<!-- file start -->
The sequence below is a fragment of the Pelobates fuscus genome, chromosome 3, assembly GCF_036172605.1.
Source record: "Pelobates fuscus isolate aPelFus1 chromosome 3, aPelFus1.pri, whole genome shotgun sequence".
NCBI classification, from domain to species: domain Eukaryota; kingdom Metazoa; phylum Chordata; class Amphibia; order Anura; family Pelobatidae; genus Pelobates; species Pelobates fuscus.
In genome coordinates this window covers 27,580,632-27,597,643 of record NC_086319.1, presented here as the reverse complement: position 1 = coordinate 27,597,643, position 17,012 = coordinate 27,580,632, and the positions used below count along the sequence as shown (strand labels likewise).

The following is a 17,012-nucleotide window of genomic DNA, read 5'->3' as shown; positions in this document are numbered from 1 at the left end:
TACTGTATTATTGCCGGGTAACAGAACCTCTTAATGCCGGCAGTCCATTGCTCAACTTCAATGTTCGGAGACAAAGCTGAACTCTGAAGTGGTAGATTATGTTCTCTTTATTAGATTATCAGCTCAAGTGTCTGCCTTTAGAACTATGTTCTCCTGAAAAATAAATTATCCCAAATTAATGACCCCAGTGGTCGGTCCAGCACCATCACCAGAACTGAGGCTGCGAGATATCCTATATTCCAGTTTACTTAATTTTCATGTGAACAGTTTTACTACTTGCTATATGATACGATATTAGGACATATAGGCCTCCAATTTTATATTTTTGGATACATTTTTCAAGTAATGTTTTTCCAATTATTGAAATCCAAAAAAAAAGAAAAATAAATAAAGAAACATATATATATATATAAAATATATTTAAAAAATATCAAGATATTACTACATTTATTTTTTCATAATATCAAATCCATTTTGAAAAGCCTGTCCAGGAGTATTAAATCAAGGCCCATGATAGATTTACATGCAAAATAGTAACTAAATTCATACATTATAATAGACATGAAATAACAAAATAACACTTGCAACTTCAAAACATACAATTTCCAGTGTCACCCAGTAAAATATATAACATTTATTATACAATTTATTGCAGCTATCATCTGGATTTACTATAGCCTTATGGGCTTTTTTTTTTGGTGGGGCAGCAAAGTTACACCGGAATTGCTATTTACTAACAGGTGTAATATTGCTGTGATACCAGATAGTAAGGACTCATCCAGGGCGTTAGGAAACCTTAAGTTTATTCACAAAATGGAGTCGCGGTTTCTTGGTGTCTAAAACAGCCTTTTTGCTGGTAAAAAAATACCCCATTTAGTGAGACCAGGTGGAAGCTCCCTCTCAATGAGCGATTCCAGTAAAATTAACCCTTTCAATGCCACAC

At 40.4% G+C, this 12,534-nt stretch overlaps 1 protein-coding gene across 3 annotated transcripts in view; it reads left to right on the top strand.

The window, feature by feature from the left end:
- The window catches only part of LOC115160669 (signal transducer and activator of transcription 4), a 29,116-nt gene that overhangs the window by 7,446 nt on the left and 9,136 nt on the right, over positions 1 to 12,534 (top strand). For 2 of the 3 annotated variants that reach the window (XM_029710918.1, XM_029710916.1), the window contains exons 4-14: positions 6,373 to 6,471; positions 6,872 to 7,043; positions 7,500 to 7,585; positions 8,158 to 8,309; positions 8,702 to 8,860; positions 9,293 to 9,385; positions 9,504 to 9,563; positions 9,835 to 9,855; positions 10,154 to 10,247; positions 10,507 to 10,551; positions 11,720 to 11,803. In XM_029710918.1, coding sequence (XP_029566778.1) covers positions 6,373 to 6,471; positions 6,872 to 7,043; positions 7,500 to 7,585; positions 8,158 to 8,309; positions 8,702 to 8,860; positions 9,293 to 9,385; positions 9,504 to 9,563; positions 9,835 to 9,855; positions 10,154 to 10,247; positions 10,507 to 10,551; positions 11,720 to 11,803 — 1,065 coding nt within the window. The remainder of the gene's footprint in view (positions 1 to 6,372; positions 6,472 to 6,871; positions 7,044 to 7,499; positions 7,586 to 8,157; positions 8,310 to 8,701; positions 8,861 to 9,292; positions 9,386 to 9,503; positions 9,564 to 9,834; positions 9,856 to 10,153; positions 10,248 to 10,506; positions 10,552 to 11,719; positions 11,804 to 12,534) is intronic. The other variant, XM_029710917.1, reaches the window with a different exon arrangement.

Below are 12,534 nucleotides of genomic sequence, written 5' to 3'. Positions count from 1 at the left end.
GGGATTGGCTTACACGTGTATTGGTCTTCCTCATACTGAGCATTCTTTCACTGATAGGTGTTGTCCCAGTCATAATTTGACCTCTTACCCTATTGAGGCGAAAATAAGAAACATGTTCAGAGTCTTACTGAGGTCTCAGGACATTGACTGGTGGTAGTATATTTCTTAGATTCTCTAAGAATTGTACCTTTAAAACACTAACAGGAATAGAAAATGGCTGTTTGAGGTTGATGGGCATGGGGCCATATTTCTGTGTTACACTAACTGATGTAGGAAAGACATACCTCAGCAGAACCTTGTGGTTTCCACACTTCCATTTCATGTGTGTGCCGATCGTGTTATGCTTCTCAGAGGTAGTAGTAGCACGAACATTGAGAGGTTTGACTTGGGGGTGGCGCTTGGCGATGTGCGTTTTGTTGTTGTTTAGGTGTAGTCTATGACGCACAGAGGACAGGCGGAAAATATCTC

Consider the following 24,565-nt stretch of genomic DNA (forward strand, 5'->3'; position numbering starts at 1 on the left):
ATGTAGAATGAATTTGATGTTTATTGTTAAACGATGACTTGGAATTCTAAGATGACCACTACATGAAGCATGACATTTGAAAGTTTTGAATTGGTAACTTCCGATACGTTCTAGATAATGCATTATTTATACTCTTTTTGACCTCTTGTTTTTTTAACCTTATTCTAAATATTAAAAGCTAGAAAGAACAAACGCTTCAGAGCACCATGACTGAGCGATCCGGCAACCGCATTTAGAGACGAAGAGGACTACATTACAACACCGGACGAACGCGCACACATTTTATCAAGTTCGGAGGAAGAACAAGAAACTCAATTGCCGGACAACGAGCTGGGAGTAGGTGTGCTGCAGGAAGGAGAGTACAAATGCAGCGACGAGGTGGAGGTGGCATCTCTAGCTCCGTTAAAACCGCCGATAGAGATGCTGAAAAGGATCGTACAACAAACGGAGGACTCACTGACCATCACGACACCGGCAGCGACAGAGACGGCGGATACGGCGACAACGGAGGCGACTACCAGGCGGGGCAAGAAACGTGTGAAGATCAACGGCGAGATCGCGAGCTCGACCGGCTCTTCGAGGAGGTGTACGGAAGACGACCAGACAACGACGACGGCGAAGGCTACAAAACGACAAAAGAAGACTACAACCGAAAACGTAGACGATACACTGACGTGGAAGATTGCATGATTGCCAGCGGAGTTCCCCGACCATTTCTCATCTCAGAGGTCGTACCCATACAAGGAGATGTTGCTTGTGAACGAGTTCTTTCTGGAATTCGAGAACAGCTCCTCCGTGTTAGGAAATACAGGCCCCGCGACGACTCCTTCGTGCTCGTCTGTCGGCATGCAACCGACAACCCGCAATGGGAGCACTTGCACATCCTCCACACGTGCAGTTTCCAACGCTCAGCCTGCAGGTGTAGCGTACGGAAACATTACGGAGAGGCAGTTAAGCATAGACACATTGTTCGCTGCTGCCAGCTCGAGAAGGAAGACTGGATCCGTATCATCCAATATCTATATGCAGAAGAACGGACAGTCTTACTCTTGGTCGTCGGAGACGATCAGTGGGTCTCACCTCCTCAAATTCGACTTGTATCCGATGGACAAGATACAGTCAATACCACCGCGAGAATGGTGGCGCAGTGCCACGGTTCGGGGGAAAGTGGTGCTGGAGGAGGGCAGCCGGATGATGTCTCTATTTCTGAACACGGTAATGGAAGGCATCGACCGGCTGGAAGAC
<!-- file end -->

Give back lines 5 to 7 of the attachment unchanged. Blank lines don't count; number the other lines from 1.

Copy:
The following is a 17,012-nucleotide window of genomic DNA, read 5'->3' as shown; positions in this document are numbered from 1 at the left end:
TACTGTATTATTGCCGGGTAACAGAACCTCTTAATGCCGGCAGTCCATTGCTCAACTTCAATGTTCGGAGACAAAGCTGAACTCTGAAGTGGTAGATTATGTTCTCTTTATTAGATTATCAGCTCAAGTGTCTGCCTTTAGAACTATGTTCTCCTGAAAAATAAATTATCCCAAATTAATGACCCCAGTGGTCGGTCCAGCACCATCACCAGAACTGAGGCTGCGAGATATCCTATATTCCAGTTTACTTAATTTTCATGTGAACAGTTTTACTACTTGCTATATGATACGATATTAGGACATATAGGCCTCCAATTTTATATTTTTGGATACATTTTTCAAGTAATGTTTTTCCAATTATTGAAATCCAAAAAAAAAGAAAAATAAATAAAGAAACATATATATATATATAAAATATATTTAAAAAATATCAAGATATTACTACATTTATTTTTTCATAATATCAAATCCATTTTGAAAAGCCTGTCCAGGAGTATTAAATCAAGGCCCATGATAGATTTACATGCAAAATAGTAACTAAATTCATACATTATAATAGACATGAAATAACAAAATAACACTTGCAACTTCAAAACATACAATTTCCAGTGTCACCCAGTAAAATATATAACATTTATTATACAATTTATTGCAGCTATCATCTGGATTTACTATAGCCTTATGGGCTTTTTTTTTTGGTGGGGCAGCAAAGTTACACCGGAATTGCTATTTACTAACAGGTGTAATATTGCTGTGATACCAGATAGTAAGGACTCATCCAGGGCGTTAGGAAACCTTAAGTTTATTCACAAAATGGAGTCGCGGTTTCTTGGTGTCTAAAACAGCCTTTTTGCTGGTAAAAAAATACCCCATTTAGTGAGACCAGGTGGAAGCTCCCTCTCAATGAGCGATTCCAGTAAAATTAACCCTTTCAATGCCACAC

At 40.4% G+C, this 12,534-nt stretch overlaps 1 protein-coding gene across 3 annotated transcripts in view; it reads left to right on the top strand.